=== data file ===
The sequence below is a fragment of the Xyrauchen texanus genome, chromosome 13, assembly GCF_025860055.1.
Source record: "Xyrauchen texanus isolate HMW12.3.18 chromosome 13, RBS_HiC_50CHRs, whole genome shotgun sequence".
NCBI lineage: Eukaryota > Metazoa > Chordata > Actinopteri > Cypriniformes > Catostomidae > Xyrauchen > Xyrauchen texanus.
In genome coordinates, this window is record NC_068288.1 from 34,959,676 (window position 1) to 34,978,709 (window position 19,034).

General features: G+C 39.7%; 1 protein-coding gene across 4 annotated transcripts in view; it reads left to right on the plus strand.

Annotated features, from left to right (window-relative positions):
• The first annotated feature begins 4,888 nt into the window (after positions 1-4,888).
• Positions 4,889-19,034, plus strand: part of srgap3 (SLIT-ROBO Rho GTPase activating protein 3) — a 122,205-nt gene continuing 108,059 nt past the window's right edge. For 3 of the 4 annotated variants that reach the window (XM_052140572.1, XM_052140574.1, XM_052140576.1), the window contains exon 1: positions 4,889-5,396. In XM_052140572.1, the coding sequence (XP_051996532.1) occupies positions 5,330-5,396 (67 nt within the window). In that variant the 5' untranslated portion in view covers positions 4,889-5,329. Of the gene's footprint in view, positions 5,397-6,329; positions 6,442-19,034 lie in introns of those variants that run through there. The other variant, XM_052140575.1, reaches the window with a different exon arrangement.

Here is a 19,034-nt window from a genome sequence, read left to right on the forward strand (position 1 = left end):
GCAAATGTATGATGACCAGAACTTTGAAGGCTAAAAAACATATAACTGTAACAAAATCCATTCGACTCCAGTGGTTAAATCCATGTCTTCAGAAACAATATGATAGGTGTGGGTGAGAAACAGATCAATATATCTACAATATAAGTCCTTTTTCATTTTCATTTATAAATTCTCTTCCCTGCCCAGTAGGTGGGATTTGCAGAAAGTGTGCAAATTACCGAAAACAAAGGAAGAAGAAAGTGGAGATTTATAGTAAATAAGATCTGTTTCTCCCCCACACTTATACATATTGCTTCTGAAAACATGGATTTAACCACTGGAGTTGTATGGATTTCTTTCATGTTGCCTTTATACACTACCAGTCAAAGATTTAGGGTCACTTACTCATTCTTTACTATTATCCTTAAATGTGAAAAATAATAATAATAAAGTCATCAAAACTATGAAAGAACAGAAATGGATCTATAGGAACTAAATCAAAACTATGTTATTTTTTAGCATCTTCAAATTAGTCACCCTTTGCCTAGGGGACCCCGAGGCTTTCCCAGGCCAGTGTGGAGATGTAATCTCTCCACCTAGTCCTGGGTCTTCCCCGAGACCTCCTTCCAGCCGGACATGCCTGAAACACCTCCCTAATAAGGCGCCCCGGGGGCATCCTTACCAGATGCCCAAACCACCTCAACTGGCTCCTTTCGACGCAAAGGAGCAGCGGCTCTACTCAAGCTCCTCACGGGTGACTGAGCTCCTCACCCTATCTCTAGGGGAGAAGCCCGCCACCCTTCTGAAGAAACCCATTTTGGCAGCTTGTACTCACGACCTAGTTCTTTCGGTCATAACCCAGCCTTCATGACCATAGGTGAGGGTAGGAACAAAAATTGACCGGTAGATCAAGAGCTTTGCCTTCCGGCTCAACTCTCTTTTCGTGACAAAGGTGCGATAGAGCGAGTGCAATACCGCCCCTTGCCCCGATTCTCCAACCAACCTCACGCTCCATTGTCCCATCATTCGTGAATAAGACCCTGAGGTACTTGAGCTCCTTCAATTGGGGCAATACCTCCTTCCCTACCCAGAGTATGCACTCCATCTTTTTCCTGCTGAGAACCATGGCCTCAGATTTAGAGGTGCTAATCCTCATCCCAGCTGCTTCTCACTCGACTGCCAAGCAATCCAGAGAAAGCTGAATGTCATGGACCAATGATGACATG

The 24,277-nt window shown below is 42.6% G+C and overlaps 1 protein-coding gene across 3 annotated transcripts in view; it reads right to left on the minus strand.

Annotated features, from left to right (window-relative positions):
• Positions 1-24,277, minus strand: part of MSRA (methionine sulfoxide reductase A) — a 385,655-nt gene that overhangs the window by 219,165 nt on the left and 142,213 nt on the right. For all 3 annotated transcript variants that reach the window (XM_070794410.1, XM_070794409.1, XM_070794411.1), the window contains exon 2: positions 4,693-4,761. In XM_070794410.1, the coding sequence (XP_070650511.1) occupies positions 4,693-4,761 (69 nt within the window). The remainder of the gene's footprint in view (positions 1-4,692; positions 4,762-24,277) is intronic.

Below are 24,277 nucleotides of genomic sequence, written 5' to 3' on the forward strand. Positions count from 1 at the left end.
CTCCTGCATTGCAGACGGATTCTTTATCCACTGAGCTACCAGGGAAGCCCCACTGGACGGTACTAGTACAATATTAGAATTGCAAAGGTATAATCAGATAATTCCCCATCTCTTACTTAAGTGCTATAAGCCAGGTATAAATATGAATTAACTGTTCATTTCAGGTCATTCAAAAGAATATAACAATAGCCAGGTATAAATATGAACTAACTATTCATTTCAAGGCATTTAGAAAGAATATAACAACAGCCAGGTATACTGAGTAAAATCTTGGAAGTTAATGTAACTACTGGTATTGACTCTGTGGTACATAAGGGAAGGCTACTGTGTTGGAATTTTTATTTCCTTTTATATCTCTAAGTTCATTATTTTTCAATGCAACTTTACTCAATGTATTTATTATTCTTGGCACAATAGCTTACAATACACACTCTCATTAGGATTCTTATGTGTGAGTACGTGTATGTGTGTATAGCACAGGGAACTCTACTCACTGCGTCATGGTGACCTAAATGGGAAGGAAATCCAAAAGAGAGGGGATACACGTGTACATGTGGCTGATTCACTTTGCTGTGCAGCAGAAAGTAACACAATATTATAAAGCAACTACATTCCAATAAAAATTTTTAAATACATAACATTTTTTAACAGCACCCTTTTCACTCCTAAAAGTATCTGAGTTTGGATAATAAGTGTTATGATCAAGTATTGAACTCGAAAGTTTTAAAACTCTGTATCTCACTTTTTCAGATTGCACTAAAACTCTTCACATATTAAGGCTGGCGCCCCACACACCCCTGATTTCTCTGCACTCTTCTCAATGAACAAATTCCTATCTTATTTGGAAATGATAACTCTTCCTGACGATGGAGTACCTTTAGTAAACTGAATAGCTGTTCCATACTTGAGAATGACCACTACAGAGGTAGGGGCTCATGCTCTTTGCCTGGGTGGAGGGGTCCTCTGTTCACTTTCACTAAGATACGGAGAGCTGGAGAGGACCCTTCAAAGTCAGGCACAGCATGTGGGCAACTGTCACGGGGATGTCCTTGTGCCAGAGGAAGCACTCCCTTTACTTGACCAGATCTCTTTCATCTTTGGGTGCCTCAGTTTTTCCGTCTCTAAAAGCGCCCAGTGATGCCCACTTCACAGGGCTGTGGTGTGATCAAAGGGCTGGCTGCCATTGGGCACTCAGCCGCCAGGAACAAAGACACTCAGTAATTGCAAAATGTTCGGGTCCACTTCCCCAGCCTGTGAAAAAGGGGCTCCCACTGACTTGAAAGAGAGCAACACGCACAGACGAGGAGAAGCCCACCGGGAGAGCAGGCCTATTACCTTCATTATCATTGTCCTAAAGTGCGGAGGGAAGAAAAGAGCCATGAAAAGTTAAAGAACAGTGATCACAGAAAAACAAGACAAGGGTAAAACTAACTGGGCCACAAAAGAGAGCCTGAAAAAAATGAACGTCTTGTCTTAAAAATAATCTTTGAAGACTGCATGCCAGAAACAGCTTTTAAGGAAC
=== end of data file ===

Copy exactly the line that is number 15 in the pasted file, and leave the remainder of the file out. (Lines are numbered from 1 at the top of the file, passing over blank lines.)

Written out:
CTCCTGCATTGCAGACGGATTCTTTATCCACTGAGCTACCAGGGAAGCCCCACTGGACGGTACTAGTACAATATTAGAATTGCAAAGGTATAATCAGATAATTCCCCATCTCTTACTTAAGTGCTATAAGCCAGGTATAAATATGAATTAACTGTTCATTTCAGGTCATTCAAAAGAATATAACAATAGCCAGGTATAAATATGAACTAACTATTCATTTCAAGGCATTTAGAAAGAATATAACAACAGCCAGGTATACTGAGTAAAATCTTGGAAGTTAATGTAACTACTGGTATTGACTCTGTGGTACATAAGGGAAGGCTACTGTGTTGGAATTTTTATTTCCTTTTATATCTCTAAGTTCATTATTTTTCAATGCAACTTTACTCAATGTATTTATTATTCTTGGCACAATAGCTTACAATACACACTCTCATTAGGATTCTTATGTGTGAGTACGTGTATGTGTGTATAGCACAGGGAACTCTACTCACTGCGTCATGGTGACCTAAATGGGAAGGAAATCCAAAAGAGAGGGGATACACGTGTACATGTGGCTGATTCACTTTGCTGTGCAGCAGAAAGTAACACAATATTATAAAGCAACTACATTCCAATAAAAATTTTTAAATACATAACATTTTTTAACAGCACCCTTTTCACTCCTAAAAGTATCTGAGTTTGGATAATAAGTGTTATGATCAAGTATTGAACTCGAAAGTTTTAAAACTCTGTATCTCACTTTTTCAGATTGCACTAAAACTCTTCACATATTAAGGCTGGCGCCCCACACACCCCTGATTTCTCTGCACTCTTCTCAATGAACAAATTCCTATCTTATTTGGAAATGATAACTCTTCCTGACGATGGAGTACCTTTAGTAAACTGAATAGCTGTTCCATACTTGAGAATGACCACTACAGAGGTAGGGGCTCATGCTCTTTGCCTGGGTGGAGGGGTCCTCTGTTCACTTTCACTAAGATACGGAGAGCTGGAGAGGACCCTTCAAAGTCAGGCACAGCATGTGGGCAACTGTCACGGGGATGTCCTTGTGCCAGAGGAAGCACTCCCTTTACTTGACCAGATCTCTTTCATCTTTGGGTGCCTCAGTTTTTCCGTCTCTAAAAGCGCCCAGTGATGCCCACTTCACAGGGCTGTGGTGTGATCAAAGGGCTGGCTGCCATTGGGCACTCAGCCGCCAGGAACAAAGACACTCAGTAATTGCAAAATGTTCGGGTCCACTTCCCCAGCCTGTGAAAAAGGGGCTCCCACTGACTTGAAAGAGAGCAACACGCACAGACGAGGAGAAGCCCACCGGGAGAGCAGGCCTATTACCTTCATTATCATTGTCCTAAAGTGCGGAGGGAAGAAAAGAGCCATGAAAAGTTAAAGAACAGTGATCACAGAAAAACAAGACAAGGGTAAAACTAACTGGGCCACAAAAGAGAGCCTGAAAAAAATGAACGTCTTGTCTTAAAAATAATCTTTGAAGACTGCATGCCAGAAACAGCTTTTAAGGAAC